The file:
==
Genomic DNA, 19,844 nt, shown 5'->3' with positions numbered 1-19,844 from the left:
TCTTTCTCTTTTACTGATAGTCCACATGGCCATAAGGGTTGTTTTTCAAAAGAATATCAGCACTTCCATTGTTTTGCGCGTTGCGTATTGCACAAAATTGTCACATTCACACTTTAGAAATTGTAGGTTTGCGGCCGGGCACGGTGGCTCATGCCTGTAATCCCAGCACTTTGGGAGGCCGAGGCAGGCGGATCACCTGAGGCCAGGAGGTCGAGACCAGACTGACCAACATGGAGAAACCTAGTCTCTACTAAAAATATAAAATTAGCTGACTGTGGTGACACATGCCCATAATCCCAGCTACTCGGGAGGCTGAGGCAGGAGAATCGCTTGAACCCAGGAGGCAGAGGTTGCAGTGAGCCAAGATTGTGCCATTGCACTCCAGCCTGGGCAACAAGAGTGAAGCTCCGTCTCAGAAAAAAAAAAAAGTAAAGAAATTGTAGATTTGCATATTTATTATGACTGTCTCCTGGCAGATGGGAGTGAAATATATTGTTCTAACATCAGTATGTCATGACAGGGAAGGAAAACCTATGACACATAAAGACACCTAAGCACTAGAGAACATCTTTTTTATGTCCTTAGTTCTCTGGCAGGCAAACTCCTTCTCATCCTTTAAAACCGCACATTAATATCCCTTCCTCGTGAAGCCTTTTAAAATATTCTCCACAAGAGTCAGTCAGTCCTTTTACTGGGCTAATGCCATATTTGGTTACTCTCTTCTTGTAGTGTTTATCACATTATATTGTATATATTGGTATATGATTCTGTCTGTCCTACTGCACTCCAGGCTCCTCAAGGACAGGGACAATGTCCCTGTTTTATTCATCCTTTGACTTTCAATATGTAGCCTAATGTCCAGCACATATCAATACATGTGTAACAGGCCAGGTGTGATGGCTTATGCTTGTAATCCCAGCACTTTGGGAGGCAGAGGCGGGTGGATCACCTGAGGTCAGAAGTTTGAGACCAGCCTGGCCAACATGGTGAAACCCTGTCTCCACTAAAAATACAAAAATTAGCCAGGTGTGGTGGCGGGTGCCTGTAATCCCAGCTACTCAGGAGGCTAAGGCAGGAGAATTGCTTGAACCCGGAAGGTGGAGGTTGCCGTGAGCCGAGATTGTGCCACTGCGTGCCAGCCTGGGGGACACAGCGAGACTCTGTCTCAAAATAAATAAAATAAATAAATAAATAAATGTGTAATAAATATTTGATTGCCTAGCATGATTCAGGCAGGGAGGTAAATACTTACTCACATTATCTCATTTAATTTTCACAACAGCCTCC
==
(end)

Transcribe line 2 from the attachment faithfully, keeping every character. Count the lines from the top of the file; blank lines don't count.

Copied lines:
TCTTTCTCTTTTACTGATAGTCCACATGGCCATAAGGGTTGTTTTTCAAAAGAATATCAGCACTTCCATTGTTTTGCGCGTTGCGTATTGCACAAAATTGTCACATTCACACTTTAGAAATTGTAGGTTTGCGGCCGGGCACGGTGGCTCATGCCTGTAATCCCAGCACTTTGGGAGGCCGAGGCAGGCGGATCACCTGAGGCCAGGAGGTCGAGACCAGACTGACCAACATGGAGAAACCTAGTCTCTACTAAAAATATAAAATTAGCTGACTGTGGTGACACATGCCCATAATCCCAGCTACTCGGGAGGCTGAGGCAGGAGAATCGCTTGAACCCAGGAGGCAGAGGTTGCAGTGAGCCAAGATTGTGCCATTGCACTCCAGCCTGGGCAACAAGAGTGAAGCTCCGTCTCAGAAAAAAAAAAAAGTAAAGAAATTGTAGATTTGCATATTTATTATGACTGTCTCCTGGCAGATGGGAGTGAAATATATTGTTCTAACATCAGTATGTCATGACAGGGAAGGAAAACCTATGACACATAAAGACACCTAAGCACTAGAGAACATCTTTTTTATGTCCTTAGTTCTCTGGCAGGCAAACTCCTTCTCATCCTTTAAAACCGCACATTAATATCCCTTCCTCGTGAAGCCTTTTAAAATATTCTCCACAAGAGTCAGTCAGTCCTTTTACTGGGCTAATGCCATATTTGGTTACTCTCTTCTTGTAGTGTTTATCACATTATATTGTATATATTGGTATATGATTCTGTCTGTCCTACTGCACTCCAGGCTCCTCAAGGACAGGGACAATGTCCCTGTTTTATTCATCCTTTGACTTTCAATATGTAGCCTAATGTCCAGCACATATCAATACATGTGTAACAGGCCAGGTGTGATGGCTTATGCTTGTAATCCCAGCACTTTGGGAGGCAGAGGCGGGTGGATCACCTGAGGTCAGAAGTTTGAGACCAGCCTGGCCAACATGGTGAAACCCTGTCTCCACTAAAAATACAAAAATTAGCCAGGTGTGGTGGCGGGTGCCTGTAATCCCAGCTACTCAGGAGGCTAAGGCAGGAGAATTGCTTGAACCCGGAAGGTGGAGGTTGCCGTGAGCCGAGATTGTGCCACTGCGTGCCAGCCTGGGGGACACAGCGAGACTCTGTCTCAAAATAAATAAAATAAATAAATAAATAAATGTGTAATAAATATTTGATTGCCTAGCATGATTCAGGCAGGGAGGTAAATACTTACTCACATTATCTCATTTAATTTTCACAACAGCCTCC